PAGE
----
The same goes for words like “state-of-the-art” or “innovative.” You may have to dig a bit to find the “hidden justification” behind these terms. In the above example, you could explain what makes your facilities “state-of-the art.” For example, maybe you’re using one of the new robotic surgical machines. Did you say, robots? Now, ears are perking up. If you’re worried that your audience might be suspicious of robots that operate on their brain, then you have a chance to discuss this new technology and how it benefits them. Either way, you now have a conversation starter for social media. Communications is now all about conversations, not throwing jargon or buzzwords at your audience. So have one.
I once wrote about a “state of the art” machine that could analyze seed samples for their mineral content (or something to that effect) without requiring a team of technicians in white lab coats hovering about and holding chromatograms up to the light. There were many technical differentiating factors I could have droned on about, but these would be of little interest to the non-scientific audience we were trying to reach.
Instead, I wrote about how this new technology could get us from point A to B, painting a picture of why B was so worthwhile a target. I also noted that the machine took up no more space than a “desktop photocopier.” This visual conveyed the ease with which it could be shipped and nicely deployed in the corner of a lab to work its magic wherever it was needed. It also captured the wow factor of getting all that technology into a small package in a way everyone could relate to without going into the specs that only excite scientists. I took something abstract and made it concrete.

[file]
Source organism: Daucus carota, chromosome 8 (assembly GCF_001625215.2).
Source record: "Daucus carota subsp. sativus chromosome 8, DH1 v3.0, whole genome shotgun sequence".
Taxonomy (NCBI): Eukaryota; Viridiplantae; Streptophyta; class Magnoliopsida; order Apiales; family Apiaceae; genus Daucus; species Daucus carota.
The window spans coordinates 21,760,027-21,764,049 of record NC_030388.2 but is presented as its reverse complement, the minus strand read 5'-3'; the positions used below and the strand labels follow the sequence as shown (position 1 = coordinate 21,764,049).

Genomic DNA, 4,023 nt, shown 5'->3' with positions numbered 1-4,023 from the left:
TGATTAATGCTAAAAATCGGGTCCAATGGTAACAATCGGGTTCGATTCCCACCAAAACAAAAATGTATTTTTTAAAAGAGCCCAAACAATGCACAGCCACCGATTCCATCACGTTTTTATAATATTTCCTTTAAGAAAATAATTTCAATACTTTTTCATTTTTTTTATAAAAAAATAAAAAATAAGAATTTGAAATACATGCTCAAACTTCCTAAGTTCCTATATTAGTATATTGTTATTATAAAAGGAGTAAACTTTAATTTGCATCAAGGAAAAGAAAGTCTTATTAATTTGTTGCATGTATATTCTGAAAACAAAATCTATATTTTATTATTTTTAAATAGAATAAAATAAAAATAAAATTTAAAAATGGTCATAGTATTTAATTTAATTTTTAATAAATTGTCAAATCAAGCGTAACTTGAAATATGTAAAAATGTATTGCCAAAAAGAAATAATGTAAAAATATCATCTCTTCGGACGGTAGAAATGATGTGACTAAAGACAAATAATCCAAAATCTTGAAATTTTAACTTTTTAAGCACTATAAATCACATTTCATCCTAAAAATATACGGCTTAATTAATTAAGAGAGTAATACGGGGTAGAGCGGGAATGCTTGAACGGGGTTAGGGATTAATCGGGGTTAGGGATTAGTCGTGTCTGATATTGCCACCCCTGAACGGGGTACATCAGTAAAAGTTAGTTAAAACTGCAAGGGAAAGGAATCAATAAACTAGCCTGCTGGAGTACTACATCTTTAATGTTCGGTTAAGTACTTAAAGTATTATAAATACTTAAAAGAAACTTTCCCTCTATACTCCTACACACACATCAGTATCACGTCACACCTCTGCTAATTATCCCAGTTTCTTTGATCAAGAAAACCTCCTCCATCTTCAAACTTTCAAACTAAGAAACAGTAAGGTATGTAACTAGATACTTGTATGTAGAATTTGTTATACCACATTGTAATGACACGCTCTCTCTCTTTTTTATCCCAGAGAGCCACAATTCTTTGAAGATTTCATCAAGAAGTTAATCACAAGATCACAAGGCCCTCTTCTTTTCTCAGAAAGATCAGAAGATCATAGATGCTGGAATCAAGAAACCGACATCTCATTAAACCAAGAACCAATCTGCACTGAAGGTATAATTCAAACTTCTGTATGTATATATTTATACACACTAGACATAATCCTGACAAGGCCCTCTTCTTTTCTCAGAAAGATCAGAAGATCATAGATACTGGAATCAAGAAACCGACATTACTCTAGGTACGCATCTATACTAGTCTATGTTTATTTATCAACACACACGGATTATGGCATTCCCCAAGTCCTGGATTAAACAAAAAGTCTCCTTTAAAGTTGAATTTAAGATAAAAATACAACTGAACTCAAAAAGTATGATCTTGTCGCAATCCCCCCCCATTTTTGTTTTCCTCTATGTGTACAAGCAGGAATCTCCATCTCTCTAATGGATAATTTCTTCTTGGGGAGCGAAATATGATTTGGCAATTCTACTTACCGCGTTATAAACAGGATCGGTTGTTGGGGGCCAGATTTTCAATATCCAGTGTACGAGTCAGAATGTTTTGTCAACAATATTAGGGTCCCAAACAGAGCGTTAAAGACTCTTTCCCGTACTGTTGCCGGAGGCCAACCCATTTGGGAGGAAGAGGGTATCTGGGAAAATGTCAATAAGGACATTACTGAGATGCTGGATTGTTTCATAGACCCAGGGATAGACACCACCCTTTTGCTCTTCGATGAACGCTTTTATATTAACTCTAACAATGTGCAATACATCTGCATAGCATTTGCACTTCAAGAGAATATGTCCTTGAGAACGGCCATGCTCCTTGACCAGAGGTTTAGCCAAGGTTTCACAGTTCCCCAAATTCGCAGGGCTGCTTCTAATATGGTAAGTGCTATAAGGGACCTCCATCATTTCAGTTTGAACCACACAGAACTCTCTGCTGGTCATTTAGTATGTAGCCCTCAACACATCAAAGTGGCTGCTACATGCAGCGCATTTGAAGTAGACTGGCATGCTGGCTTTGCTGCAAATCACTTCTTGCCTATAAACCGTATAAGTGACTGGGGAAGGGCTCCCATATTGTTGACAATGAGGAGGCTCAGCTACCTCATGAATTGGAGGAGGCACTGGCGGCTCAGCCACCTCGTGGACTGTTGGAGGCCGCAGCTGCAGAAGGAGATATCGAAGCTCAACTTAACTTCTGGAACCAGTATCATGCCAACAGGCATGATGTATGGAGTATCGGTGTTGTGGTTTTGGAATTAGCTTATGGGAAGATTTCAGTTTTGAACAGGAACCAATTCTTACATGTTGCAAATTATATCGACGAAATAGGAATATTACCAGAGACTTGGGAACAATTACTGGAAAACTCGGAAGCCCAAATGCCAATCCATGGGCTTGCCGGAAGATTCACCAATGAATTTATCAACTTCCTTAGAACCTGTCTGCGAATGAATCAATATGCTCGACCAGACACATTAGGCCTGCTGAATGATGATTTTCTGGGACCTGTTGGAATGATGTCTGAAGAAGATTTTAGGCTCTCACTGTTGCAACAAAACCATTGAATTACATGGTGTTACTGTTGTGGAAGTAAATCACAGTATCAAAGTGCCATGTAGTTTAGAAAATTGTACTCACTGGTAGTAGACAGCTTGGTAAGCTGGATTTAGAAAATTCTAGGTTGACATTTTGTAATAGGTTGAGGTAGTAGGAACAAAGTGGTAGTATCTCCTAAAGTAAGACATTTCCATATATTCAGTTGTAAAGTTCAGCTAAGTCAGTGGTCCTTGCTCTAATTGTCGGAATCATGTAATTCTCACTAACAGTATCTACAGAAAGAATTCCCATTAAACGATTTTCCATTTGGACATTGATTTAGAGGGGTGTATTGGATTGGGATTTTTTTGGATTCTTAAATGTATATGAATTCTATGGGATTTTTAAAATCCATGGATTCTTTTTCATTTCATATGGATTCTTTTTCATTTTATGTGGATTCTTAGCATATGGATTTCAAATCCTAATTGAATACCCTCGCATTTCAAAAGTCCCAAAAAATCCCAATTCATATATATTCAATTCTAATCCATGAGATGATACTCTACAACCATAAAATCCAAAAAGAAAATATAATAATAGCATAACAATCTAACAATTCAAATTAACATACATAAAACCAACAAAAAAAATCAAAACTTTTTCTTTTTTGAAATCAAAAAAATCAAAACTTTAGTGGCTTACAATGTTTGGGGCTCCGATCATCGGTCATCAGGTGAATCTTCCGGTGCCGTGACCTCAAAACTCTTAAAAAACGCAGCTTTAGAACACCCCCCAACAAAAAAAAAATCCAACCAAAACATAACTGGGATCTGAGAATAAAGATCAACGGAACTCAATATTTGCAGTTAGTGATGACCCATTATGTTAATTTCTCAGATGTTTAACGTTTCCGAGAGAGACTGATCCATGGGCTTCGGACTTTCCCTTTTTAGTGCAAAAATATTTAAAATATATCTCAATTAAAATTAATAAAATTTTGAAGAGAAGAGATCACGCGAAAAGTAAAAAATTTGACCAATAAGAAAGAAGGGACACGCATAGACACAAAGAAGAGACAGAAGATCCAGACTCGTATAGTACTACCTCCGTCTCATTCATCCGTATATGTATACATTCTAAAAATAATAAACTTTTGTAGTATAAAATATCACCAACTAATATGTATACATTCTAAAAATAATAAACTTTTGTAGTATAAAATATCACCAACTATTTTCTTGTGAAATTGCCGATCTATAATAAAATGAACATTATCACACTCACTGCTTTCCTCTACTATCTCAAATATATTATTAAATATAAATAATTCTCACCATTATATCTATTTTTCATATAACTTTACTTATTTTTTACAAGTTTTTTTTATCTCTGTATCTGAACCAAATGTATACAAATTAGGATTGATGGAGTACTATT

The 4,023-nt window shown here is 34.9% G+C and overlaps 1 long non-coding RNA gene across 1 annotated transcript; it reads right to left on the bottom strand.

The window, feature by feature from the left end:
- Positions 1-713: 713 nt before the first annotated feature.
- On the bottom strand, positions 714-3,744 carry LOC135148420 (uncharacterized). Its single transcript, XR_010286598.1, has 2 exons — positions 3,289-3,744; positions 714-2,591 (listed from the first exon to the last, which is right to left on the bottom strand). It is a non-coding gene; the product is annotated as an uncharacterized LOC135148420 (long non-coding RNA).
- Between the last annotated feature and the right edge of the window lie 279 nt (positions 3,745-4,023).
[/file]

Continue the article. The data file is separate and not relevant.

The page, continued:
In another instance, I broke down “innovation” by talking about how another new technology reduced the time it took to get from point A to B “from several weeks to a matter of days, ” and again, why it mattered.
When you use this approach, you’re treating your audience as intelligent beings, not as cave people of eons ago. You are showing that you care enough about their time and attention to explain things in ways that make sense to them. What makes these two last two examples resonate? One technology saves space, and the other saves time–everyone from a scientist to a homemaker can relate to that.
Review your work and look to see if buzzwords have taken root. Then, see how you could have avoided those terms and engaged your audience by unmasking the truth behind the buzzwords. As you become more vigilant, you’ll be able to spot a buzzword a mile away. You will see how to meaningfully differentiate your company or organization and its work from most of your competitors. Your overall communications and (and marketing) will begin to hit home. Both you and your audience will come out ahead. When you connect with your audience, you can have a conversation. It’s a win-win. Mea culpa.
One caveat: not all buzzwords have reached the stage of being abused and there may be times they work as shortcuts, often in daily transactional conversations, eg. “She’s out of pocket.” So this is not a blanket ruling against them. However, in nine out of ten instances they are being abused and statistics tell us where we likely fall. So when you’re communicating professionally, I suggest avoiding them as much as possible.
On a side note, in my last job, I banned the use of the word “innovation.” I scrutinized everything that came across my desk with an eagle eye to expunge this offensive word. I had fun coming up with new creative ways to get the point across. Now, if that’s not being innovative, then I don’t know what is.
Let the buzzword backlash begin!